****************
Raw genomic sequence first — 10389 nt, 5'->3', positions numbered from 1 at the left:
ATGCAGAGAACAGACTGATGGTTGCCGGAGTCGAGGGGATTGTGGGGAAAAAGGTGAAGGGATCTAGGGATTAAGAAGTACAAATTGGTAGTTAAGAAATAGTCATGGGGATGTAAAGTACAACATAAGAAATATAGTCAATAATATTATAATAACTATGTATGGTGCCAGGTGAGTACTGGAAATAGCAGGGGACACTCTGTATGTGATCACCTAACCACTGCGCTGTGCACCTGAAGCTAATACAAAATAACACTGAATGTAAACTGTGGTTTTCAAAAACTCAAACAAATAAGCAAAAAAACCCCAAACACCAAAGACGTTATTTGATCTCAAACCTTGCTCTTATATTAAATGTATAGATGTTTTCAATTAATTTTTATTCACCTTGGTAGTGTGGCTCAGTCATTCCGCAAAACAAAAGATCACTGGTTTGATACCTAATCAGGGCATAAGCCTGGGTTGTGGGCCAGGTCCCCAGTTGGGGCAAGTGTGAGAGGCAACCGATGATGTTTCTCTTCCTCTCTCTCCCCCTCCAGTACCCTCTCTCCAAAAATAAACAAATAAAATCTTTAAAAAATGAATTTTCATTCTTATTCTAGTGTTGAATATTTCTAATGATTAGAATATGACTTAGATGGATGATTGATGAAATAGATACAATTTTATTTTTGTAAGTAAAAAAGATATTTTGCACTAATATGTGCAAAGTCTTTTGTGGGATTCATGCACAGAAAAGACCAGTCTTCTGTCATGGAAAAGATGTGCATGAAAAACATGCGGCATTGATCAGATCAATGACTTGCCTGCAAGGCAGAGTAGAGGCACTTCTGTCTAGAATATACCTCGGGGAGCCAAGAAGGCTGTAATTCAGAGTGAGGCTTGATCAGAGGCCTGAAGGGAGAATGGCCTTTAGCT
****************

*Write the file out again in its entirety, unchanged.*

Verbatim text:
Raw genomic sequence first — 10389 nt, 5'->3', positions numbered from 1 at the left:
ATGCAGAGAACAGACTGATGGTTGCCGGAGTCGAGGGGATTGTGGGGAAAAAGGTGAAGGGATCTAGGGATTAAGAAGTACAAATTGGTAGTTAAGAAATAGTCATGGGGATGTAAAGTACAACATAAGAAATATAGTCAATAATATTATAATAACTATGTATGGTGCCAGGTGAGTACTGGAAATAGCAGGGGACACTCTGTATGTGATCACCTAACCACTGCGCTGTGCACCTGAAGCTAATACAAAATAACACTGAATGTAAACTGTGGTTTTCAAAAACTCAAACAAATAAGCAAAAAAACCCCAAACACCAAAGACGTTATTTGATCTCAAACCTTGCTCTTATATTAAATGTATAGATGTTTTCAATTAATTTTTATTCACCTTGGTAGTGTGGCTCAGTCATTCCGCAAAACAAAAGATCACTGGTTTGATACCTAATCAGGGCATAAGCCTGGGTTGTGGGCCAGGTCCCCAGTTGGGGCAAGTGTGAGAGGCAACCGATGATGTTTCTCTTCCTCTCTCTCCCCCTCCAGTACCCTCTCTCCAAAAATAAACAAATAAAATCTTTAAAAAATGAATTTTCATTCTTATTCTAGTGTTGAATATTTCTAATGATTAGAATATGACTTAGATGGATGATTGATGAAATAGATACAATTTTATTTTTGTAAGTAAAAAAGATATTTTGCACTAATATGTGCAAAGTCTTTTGTGGGATTCATGCACAGAAAAGACCAGTCTTCTGTCATGGAAAAGATGTGCATGAAAAACATGCGGCATTGATCAGATCAATGACTTGCCTGCAAGGCAGAGTAGAGGCACTTCTGTCTAGAATATACCTCGGGGAGCCAAGAAGGCTGTAATTCAGAGTGAGGCTTGATCAGAGGCCTGAAGGGAGAATGGCCTTTAGCT